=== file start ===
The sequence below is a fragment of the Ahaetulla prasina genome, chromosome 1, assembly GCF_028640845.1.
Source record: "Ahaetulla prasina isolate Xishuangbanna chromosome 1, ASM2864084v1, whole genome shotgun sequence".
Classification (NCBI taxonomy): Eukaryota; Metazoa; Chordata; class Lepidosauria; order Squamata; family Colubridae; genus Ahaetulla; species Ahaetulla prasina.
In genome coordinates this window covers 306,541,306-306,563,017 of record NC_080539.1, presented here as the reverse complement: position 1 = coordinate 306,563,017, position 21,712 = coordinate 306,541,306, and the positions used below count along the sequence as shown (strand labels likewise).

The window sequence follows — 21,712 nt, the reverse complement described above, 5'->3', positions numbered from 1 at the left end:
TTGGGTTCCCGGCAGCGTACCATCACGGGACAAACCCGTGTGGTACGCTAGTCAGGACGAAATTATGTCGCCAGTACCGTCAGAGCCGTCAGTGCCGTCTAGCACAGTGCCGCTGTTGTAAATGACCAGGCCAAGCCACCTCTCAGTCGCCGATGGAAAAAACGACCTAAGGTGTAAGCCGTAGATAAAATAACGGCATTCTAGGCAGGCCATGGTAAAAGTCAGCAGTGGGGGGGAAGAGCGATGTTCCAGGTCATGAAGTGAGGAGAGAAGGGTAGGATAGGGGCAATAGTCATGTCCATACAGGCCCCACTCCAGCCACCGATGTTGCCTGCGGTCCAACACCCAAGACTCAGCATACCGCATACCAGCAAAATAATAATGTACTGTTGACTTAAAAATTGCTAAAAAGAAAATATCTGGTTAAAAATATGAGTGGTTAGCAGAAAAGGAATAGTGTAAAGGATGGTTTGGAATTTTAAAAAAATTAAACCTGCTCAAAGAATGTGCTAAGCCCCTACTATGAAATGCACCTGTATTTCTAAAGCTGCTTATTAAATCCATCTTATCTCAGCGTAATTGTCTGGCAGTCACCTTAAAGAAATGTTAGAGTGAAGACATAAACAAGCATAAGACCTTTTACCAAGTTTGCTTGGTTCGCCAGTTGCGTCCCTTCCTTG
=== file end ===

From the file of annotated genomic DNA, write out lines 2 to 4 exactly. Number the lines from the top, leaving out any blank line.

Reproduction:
Source record: "Ahaetulla prasina isolate Xishuangbanna chromosome 1, ASM2864084v1, whole genome shotgun sequence".
Classification (NCBI taxonomy): Eukaryota; Metazoa; Chordata; class Lepidosauria; order Squamata; family Colubridae; genus Ahaetulla; species Ahaetulla prasina.
In genome coordinates this window covers 306,541,306-306,563,017 of record NC_080539.1, presented here as the reverse complement: position 1 = coordinate 306,563,017, position 21,712 = coordinate 306,541,306, and the positions used below count along the sequence as shown (strand labels likewise).